In a fractured decision on Monday in Ramos v. Louisiana, the Supreme Court held that (1) the Sixth Amendment requires unanimous jury verdicts, and (2) that standard applies equally to the states. Reaching this ruling required the Court to discard a 1972 case, Apodaca v. Oregon, in which another fractured Court had concluded that states could diverge from the unanimity requirement. Justice Gorsuch wrote the majority opinion in Ramos, and he was joined in at least part of that opinion by four other justices—Justices Ginsburg, Breyer, Sotomayor, and Kavanaugh. Justice Kavanaugh also wrote separately to expand on his views about stare decisis. Justice Thomas agreed with the result only. Justice Alito dissented, and he was joined by the Chief Justice and Justice Kagan.

In my view, there are some interesting parts of Ramos that both draw from and can inform Second Amendment jurisprudence. Here’s three observations.

 

  1. Justice Gorsuch does not like “interest balancing”

 

One of the reasons Justice Gorsuch provides for pushing aside Apodaca is that the plurality there engaged in a kind of “functionalist approach” that looked to the essential benefits of the jury right and the underlying purposes of that right. After highlighting some of what that approach looked like in Apodaca, Justice Gorsuch asked “Who can profess confidence in a breezy cost-benefit analysis like that?” He then made a broader jurisprudential point—in a portion of the opinion joined by the other four justices—that to me has some strong echoes with Justice Scalia’s rejection of interest balancing in Heller. Here are the two key passages side by side:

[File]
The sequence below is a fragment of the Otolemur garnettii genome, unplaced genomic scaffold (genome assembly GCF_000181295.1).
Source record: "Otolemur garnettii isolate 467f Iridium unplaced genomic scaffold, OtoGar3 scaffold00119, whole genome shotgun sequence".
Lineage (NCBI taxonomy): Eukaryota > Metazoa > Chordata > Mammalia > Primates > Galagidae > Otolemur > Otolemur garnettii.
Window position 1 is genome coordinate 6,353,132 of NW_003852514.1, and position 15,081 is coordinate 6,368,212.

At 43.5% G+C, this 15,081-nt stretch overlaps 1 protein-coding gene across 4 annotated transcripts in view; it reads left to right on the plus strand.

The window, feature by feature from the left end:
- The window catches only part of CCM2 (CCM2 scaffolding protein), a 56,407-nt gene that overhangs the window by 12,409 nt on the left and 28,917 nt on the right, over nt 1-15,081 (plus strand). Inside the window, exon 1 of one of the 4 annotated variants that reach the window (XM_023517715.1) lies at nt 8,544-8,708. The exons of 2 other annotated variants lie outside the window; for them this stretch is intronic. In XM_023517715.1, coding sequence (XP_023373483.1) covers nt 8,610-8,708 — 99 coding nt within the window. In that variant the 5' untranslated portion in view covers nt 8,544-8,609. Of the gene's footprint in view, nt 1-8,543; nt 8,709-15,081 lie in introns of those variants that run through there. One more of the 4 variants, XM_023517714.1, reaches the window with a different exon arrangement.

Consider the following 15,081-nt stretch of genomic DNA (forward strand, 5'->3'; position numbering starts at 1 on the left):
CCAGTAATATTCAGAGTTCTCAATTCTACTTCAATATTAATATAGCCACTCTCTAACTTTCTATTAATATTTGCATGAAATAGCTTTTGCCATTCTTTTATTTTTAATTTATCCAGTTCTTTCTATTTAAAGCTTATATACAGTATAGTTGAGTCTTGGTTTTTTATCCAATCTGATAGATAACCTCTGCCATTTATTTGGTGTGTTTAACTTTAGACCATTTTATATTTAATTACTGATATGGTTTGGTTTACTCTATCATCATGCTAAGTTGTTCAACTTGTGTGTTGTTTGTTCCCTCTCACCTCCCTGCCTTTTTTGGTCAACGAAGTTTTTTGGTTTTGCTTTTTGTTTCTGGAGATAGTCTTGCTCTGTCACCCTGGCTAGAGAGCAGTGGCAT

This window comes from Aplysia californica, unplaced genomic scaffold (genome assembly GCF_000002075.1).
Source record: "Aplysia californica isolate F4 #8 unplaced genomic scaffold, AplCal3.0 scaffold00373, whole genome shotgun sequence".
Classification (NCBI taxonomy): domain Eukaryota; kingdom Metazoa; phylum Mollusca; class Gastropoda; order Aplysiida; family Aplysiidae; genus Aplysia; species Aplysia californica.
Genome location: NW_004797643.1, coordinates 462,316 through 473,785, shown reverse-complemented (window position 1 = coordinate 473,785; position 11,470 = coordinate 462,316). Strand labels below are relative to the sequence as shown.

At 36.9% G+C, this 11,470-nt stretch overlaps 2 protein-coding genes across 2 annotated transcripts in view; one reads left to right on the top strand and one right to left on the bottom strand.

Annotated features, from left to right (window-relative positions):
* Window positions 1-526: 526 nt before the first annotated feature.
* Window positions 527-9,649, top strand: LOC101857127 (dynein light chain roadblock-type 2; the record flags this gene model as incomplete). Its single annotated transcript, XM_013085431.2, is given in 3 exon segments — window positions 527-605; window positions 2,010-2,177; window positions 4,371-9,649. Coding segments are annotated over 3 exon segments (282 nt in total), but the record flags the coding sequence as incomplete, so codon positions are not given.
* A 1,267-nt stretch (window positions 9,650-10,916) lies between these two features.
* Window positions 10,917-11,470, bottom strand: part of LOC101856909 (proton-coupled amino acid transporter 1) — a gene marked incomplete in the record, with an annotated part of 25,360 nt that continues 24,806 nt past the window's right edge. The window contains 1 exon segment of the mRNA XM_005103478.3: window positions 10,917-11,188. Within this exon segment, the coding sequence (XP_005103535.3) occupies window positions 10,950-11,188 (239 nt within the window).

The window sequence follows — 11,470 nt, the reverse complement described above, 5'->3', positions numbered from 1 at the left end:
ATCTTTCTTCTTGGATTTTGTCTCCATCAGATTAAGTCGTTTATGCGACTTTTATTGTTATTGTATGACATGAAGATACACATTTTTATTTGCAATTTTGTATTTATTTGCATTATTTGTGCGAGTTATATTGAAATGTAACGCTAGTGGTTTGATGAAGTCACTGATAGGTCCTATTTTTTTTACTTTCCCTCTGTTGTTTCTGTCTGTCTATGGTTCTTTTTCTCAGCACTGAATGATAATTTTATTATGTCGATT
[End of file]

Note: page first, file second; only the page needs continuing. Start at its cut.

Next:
What’s remarkable to me is that Justice Breyer—who penned the Heller dissent expressly endorsing interest balancing—joined this part of the decision. In her separate concurrence in Ramos, Justice Sotomayor suggests she was not wholly on board with that part of Justice Gorsuch’s opinion, but she joined that part in full. As she writes, Apodaca was on shaky ground from the start, but “[t]hat was not because of the functionalist analysis of that Court’s plurality: Reasonable minds have disagreed over time—and continue to disagree—about the best mode of constitutional interpretation. That the plurality in Apodaca used different interpretive tools from the majority here is not a reason on its own to discard precedent.” To be sure, she might agree that functionalism should be discarded, and thus agree with Justice Gorsuch about the best way to approach constitutional interpretation, but simply think that that difference is not enough to reject Apodaca. But it’s still striking to see three of the more liberal justices join this part of Justice Gorsuch’s opinion—especially given that Justice Breyer wrote, and Justice Ginsburg joined, the dissenting opinion in Heller that Justice Scalia criticized in very similar terms. At the same time, because these justices agreed with the outcome, perhaps they thought this part inconsequential enough not to further divide the opinions in the case.